Friday, June 4, 2010
An Award, and the State of Flowering Things.
I got this award yesterday from Sandra. Her blog, Elephant Lover, http://sandra-elephantlover.blogspot.com/ a wonderful journey through life in Slovenia. Sandra, I really appreciate this award, thank you very much. I did get it earlier, so I'm not going to repeat my answers to the questions. If you're interested, you can find them here http://livingretiredinwesternnewyorkstate.blogspot.com/2010/05/award.html
There's new "stuff" flowering in my yard right now, including one of my very favorite flowers. The sundrops started to come out yesterday. A few years ago, a friend gave me a few of these. I now have five huge patched, scattered all over the yard, in areas that are sunny, all the way to deep shade. This little flower flourishes in all of them. They'll be blooming for at least a month, and I won't get tired of their cheery little faces.
Isobelle's Lady gave me a Blue Geranium earlier this Spring. It has flourished in its rather mundane location and now has started to flower. Next year, it's getting moved to a location more fitting of its beauty.
The chives are in bloom. Mine come in bloom a little later than most because they're in a pretty shady spot. But, they're another hardy plant and seem to thrive anywhere.
The story behind why this dianthus is blooming in the middle of the woods border is kind of funny. A few years ago, someone gave me a complete "hanging garden" kit. It came complete with the basket, seeds and a strange coconut fiber growing compound. I dutifully put it together and watered it faithfully, but it was kind of a bust. It had nothing but a few white flowers in it. Oh, they were pretty, but it wasn't exactly a stunning arrangement.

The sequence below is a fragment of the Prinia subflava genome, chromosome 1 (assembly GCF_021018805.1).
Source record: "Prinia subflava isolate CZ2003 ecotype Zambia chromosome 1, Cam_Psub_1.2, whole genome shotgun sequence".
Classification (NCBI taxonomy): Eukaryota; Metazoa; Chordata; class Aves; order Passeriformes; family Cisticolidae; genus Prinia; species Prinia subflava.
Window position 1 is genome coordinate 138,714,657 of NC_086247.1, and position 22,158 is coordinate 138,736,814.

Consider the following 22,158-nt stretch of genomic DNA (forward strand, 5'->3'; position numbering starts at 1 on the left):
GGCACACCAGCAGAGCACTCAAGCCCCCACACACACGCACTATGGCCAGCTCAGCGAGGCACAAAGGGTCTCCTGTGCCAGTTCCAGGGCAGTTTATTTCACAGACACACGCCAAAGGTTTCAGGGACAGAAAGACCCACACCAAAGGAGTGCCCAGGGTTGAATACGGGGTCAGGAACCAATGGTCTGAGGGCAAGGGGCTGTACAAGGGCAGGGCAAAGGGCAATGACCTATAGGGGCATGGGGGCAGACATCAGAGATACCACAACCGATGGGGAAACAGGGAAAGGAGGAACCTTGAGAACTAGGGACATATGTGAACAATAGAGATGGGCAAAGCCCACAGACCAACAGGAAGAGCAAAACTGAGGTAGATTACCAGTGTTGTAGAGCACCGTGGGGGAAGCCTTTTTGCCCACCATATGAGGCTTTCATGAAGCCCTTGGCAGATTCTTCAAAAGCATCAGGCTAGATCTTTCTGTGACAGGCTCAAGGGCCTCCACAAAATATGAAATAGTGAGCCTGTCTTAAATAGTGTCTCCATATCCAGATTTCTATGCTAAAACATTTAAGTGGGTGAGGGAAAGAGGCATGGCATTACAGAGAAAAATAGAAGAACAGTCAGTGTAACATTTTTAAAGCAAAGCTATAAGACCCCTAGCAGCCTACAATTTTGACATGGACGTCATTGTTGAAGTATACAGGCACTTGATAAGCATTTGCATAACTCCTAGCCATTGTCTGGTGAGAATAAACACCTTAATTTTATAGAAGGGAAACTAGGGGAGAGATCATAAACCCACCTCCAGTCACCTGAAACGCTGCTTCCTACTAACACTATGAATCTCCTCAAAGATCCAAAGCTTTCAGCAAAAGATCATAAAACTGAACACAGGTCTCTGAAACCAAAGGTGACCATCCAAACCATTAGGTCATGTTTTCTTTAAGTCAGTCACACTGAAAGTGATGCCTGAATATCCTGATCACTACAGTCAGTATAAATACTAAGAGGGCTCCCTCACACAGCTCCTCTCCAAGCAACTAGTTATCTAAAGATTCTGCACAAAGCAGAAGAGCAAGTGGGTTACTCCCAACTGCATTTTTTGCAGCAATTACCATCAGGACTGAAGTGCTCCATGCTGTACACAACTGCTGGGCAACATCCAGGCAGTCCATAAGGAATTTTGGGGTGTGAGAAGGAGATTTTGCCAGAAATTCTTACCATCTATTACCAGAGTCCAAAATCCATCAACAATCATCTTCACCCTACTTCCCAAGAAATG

So, at the end of the season, I tossed the contents of the basket into the woods, and thought no more about it. Until, the next year, I noticed that there were these beautiful dianthus growing there. They have returned, and multiplied every year. Of course, I now feel obligated to keep all of the weeds away from them, and that area is full of Woodbine (Virginia Creeper) so that can be a heck of a task. Every time I look over there and see those perky little flowers, I have to smile, though.
And finally, I thought maybe you'd like to see how my asters are doing. These are some different kind, and I can't quite remember the name, it's something like Tartarian, or maybe Transylvanian, Aster. Whatever the name is, it is a stunning flower. I normally pinch it back around the first of July, though this year's growing season is so early that I may do it earlier. In the Fall, it will be at least six feet tall, and full of the most beautiful little blue flowers. Along with Mums, it provides the last bit of color before the winter sets in.
This is what they have looked like in previous years.
So, the grass (weeds) is green, and the flowers are blooming. All is well in Louise's yard.